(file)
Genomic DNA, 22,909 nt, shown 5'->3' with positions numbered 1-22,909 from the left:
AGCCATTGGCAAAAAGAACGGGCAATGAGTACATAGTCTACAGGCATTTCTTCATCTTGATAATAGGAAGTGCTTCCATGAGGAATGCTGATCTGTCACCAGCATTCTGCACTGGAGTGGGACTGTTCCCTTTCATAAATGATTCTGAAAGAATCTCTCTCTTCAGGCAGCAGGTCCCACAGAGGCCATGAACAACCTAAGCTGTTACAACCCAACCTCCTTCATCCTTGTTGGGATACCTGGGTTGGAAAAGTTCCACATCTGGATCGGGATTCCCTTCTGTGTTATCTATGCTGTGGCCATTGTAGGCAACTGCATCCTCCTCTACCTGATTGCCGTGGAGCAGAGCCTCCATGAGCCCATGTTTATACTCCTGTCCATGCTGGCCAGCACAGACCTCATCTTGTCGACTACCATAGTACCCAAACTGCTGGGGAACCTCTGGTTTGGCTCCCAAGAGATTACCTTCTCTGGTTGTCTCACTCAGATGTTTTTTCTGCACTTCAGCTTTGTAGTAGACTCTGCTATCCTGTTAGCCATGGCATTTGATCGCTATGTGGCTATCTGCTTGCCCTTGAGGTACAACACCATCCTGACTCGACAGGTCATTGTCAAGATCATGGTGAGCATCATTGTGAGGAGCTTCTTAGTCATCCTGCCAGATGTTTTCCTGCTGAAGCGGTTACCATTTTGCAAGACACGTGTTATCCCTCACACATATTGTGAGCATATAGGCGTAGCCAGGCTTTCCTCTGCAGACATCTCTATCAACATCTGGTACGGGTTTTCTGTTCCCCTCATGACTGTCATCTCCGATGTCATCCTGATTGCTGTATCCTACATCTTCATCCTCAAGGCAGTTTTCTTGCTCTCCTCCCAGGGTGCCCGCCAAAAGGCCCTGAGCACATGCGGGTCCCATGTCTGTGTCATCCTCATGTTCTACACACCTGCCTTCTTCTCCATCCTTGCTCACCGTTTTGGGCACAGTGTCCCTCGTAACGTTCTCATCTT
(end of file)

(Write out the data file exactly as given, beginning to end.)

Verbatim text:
Genomic DNA, 22,909 nt, shown 5'->3' with positions numbered 1-22,909 from the left:
AGCCATTGGCAAAAAGAACGGGCAATGAGTACATAGTCTACAGGCATTTCTTCATCTTGATAATAGGAAGTGCTTCCATGAGGAATGCTGATCTGTCACCAGCATTCTGCACTGGAGTGGGACTGTTCCCTTTCATAAATGATTCTGAAAGAATCTCTCTCTTCAGGCAGCAGGTCCCACAGAGGCCATGAACAACCTAAGCTGTTACAACCCAACCTCCTTCATCCTTGTTGGGATACCTGGGTTGGAAAAGTTCCACATCTGGATCGGGATTCCCTTCTGTGTTATCTATGCTGTGGCCATTGTAGGCAACTGCATCCTCCTCTACCTGATTGCCGTGGAGCAGAGCCTCCATGAGCCCATGTTTATACTCCTGTCCATGCTGGCCAGCACAGACCTCATCTTGTCGACTACCATAGTACCCAAACTGCTGGGGAACCTCTGGTTTGGCTCCCAAGAGATTACCTTCTCTGGTTGTCTCACTCAGATGTTTTTTCTGCACTTCAGCTTTGTAGTAGACTCTGCTATCCTGTTAGCCATGGCATTTGATCGCTATGTGGCTATCTGCTTGCCCTTGAGGTACAACACCATCCTGACTCGACAGGTCATTGTCAAGATCATGGTGAGCATCATTGTGAGGAGCTTCTTAGTCATCCTGCCAGATGTTTTCCTGCTGAAGCGGTTACCATTTTGCAAGACACGTGTTATCCCTCACACATATTGTGAGCATATAGGCGTAGCCAGGCTTTCCTCTGCAGACATCTCTATCAACATCTGGTACGGGTTTTCTGTTCCCCTCATGACTGTCATCTCCGATGTCATCCTGATTGCTGTATCCTACATCTTCATCCTCAAGGCAGTTTTCTTGCTCTCCTCCCAGGGTGCCCGCCAAAAGGCCCTGAGCACATGCGGGTCCCATGTCTGTGTCATCCTCATGTTCTACACACCTGCCTTCTTCTCCATCCTTGCTCACCGTTTTGGGCACAGTGTCCCTCGTAACGTTCTCATCTT